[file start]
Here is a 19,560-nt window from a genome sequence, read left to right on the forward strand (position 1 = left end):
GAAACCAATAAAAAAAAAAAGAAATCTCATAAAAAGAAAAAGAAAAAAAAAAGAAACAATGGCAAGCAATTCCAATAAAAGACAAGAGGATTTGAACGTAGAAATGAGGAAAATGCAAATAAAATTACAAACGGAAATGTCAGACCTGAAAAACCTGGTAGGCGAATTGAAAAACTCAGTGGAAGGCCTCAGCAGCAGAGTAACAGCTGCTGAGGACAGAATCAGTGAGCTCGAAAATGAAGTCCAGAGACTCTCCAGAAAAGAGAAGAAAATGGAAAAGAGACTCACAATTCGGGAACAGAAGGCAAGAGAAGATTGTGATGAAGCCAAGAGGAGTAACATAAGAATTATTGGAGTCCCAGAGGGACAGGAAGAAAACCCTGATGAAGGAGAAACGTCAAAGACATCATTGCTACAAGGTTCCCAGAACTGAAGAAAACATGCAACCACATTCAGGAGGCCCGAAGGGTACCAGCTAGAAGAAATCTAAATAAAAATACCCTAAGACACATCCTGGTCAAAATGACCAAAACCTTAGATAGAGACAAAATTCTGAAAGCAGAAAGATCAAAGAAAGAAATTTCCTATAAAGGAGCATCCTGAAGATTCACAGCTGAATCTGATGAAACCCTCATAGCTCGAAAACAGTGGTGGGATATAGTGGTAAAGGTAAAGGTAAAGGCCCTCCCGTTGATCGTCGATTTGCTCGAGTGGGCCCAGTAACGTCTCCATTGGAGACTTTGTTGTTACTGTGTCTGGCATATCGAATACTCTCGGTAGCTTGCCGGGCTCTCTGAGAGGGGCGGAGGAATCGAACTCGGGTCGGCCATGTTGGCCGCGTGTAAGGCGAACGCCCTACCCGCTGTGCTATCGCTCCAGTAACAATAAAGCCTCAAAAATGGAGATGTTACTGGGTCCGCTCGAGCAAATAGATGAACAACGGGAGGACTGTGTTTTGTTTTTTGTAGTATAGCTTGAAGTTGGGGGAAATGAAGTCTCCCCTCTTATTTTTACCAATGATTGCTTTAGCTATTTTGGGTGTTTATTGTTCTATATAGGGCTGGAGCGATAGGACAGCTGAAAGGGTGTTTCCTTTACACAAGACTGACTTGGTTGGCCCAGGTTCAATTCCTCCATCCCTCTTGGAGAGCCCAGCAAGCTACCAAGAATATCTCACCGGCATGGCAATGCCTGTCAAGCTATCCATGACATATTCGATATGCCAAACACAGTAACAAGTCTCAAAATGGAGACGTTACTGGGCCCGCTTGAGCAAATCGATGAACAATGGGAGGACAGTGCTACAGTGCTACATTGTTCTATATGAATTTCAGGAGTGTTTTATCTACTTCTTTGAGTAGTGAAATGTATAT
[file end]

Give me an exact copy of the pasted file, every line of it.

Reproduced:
Here is a 19,560-nt window from a genome sequence, read left to right on the forward strand (position 1 = left end):
GAAACCAATAAAAAAAAAAAGAAATCTCATAAAAAGAAAAAGAAAAAAAAAAGAAACAATGGCAAGCAATTCCAATAAAAGACAAGAGGATTTGAACGTAGAAATGAGGAAAATGCAAATAAAATTACAAACGGAAATGTCAGACCTGAAAAACCTGGTAGGCGAATTGAAAAACTCAGTGGAAGGCCTCAGCAGCAGAGTAACAGCTGCTGAGGACAGAATCAGTGAGCTCGAAAATGAAGTCCAGAGACTCTCCAGAAAAGAGAAGAAAATGGAAAAGAGACTCACAATTCGGGAACAGAAGGCAAGAGAAGATTGTGATGAAGCCAAGAGGAGTAACATAAGAATTATTGGAGTCCCAGAGGGACAGGAAGAAAACCCTGATGAAGGAGAAACGTCAAAGACATCATTGCTACAAGGTTCCCAGAACTGAAGAAAACATGCAACCACATTCAGGAGGCCCGAAGGGTACCAGCTAGAAGAAATCTAAATAAAAATACCCTAAGACACATCCTGGTCAAAATGACCAAAACCTTAGATAGAGACAAAATTCTGAAAGCAGAAAGATCAAAGAAAGAAATTTCCTATAAAGGAGCATCCTGAAGATTCACAGCTGAATCTGATGAAACCCTCATAGCTCGAAAACAGTGGTGGGATATAGTGGTAAAGGTAAAGGTAAAGGCCCTCCCGTTGATCGTCGATTTGCTCGAGTGGGCCCAGTAACGTCTCCATTGGAGACTTTGTTGTTACTGTGTCTGGCATATCGAATACTCTCGGTAGCTTGCCGGGCTCTCTGAGAGGGGCGGAGGAATCGAACTCGGGTCGGCCATGTTGGCCGCGTGTAAGGCGAACGCCCTACCCGCTGTGCTATCGCTCCAGTAACAATAAAGCCTCAAAAATGGAGATGTTACTGGGTCCGCTCGAGCAAATAGATGAACAACGGGAGGACTGTGTTTTGTTTTTTGTAGTATAGCTTGAAGTTGGGGGAAATGAAGTCTCCCCTCTTATTTTTACCAATGATTGCTTTAGCTATTTTGGGTGTTTATTGTTCTATATAGGGCTGGAGCGATAGGACAGCTGAAAGGGTGTTTCCTTTACACAAGACTGACTTGGTTGGCCCAGGTTCAATTCCTCCATCCCTCTTGGAGAGCCCAGCAAGCTACCAAGAATATCTCACCGGCATGGCAATGCCTGTCAAGCTATCCATGACATATTCGATATGCCAAACACAGTAACAAGTCTCAAAATGGAGACGTTACTGGGCCCGCTTGAGCAAATCGATGAACAATGGGAGGACAGTGCTACAGTGCTACATTGTTCTATATGAATTTCAGGAGTGTTTTATCTACTTCTTTGAGTAGTGAAATGTATAT